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Driving decisions with data, Part 1

Dr. Joe Perez (jwperez@gmail.com) is a Senior Systems Analyst for the NC Department of Health & Human Services and Chief Technology Officer for SolonTek Corporation in Raleigh, North Carolina, USA.

Albert Einstein has been quoted as saying, “Not everything that counts can be counted, and not everything that can be counted counts.” Whether Einstein actually said this or not, he certainly embodied the sentiment by recognizing the value of using data to drive decisions. In fact, recent Forbes and TechJury studies have estimated that more data was created in a single minute in 2021 than the data created during Einstein’s entire life.[1] How can all that data be put to use? The knowledgeable data professional should consider this fact to be the key to deeper understanding. The question then becomes: Should data be driving our decision-making? To that point, in a 2018 survey of more than a thousand US companies, 91% of them said that data-driven decision-making was important to their business, while only 57% said they actually used data to make decisions in their business.[2] This represents a significant disconnect between position and practice.

The next obvious question: Why such a disconnect? The following story should provide an adequate illustration. Deep in the halls of Building 7 of the Rochester Institute of Technology, there exists a structure called the Escherian Stairwell. Designed by Filipino architect Rafael Nelson Aboganda in 1968, this architectural marvel has been impressing students for decades. While not many know about it, those fortunate few who have seen and experienced it testify to an unforgettable experience.[3] Imagine a staircase that loops back on itself, one in which an individual would walk up one flight of stairs, turn a 90-degree corner around the wall, walk up another flight of stairs, but wind up exactly where they started! There is a fascinating YouTube video in which a couple of Rochester faculty members demonstrate the phenomenon to the utter amazement of several students. Their shocked reactions, along with the passion of the filmmakers is priceless.[4]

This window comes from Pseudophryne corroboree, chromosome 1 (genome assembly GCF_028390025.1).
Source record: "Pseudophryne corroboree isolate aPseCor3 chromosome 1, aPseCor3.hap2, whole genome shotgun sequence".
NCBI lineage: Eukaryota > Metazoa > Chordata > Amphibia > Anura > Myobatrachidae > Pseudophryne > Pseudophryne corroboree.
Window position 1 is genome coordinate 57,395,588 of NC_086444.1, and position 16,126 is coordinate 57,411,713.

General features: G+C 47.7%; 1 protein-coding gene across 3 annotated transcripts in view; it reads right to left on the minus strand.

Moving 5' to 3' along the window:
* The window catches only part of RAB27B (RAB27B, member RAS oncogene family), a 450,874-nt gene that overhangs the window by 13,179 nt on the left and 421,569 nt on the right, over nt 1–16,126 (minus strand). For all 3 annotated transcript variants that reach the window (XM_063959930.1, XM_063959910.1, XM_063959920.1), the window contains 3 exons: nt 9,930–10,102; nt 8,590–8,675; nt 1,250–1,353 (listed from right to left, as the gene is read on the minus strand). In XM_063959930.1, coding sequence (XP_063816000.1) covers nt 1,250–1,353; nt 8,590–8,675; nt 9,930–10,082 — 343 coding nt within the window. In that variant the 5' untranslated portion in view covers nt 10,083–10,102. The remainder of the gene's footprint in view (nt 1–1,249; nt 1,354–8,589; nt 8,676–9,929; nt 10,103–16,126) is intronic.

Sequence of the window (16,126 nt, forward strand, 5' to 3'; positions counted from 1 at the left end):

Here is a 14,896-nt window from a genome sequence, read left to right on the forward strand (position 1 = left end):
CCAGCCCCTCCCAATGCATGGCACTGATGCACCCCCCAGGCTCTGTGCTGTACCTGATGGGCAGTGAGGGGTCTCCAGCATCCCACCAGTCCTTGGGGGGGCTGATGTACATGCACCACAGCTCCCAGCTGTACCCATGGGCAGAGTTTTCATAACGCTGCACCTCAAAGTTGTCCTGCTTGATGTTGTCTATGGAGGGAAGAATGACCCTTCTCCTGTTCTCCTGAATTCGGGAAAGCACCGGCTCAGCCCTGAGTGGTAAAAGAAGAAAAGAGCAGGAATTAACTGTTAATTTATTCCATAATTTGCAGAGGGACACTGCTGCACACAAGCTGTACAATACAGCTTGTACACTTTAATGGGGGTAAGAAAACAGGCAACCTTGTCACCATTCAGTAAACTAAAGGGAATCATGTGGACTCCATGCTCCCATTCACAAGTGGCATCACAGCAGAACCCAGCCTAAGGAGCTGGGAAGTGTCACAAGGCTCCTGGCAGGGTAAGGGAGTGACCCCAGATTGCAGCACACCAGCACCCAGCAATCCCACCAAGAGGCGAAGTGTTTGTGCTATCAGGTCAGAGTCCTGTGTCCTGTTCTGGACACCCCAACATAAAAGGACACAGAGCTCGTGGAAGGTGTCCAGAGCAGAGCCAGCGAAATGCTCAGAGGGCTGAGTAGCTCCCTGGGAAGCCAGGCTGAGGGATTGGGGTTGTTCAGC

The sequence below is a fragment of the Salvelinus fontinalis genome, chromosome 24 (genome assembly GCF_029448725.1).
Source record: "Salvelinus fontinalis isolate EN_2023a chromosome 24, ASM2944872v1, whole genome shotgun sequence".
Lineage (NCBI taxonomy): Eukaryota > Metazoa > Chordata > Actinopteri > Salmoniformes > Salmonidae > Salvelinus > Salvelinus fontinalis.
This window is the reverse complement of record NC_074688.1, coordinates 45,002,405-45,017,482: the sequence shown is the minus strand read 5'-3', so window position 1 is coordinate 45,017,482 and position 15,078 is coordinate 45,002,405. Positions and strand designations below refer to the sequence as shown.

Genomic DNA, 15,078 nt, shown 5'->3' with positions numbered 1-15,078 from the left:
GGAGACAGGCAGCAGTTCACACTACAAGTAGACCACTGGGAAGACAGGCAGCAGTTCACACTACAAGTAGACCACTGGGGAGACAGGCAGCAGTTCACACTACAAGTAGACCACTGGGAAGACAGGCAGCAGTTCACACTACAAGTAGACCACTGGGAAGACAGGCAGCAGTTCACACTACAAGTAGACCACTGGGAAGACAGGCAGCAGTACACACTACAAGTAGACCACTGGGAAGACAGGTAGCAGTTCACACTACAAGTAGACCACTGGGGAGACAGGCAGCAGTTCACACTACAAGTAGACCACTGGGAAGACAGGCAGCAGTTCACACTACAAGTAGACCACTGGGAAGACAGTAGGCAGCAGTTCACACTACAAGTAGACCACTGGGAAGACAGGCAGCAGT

Here’s another fact that I find to be priceless: the way the people at the Rochester Institute of Technology were able to pull off such an elaborate hoax, complete with scholarly articles on the internet, tons of fake reference materials, and a pretty convincing video on YouTube. The point? The visual data the viewers are seeing is attempting to convince them of something they know good and well is physically impossible. This is a very clever use of manipulative fake data. As much as I wanted to believe this riveting phenomenon while watching the video, my intuition was saying, “No, this cannot be possible.”

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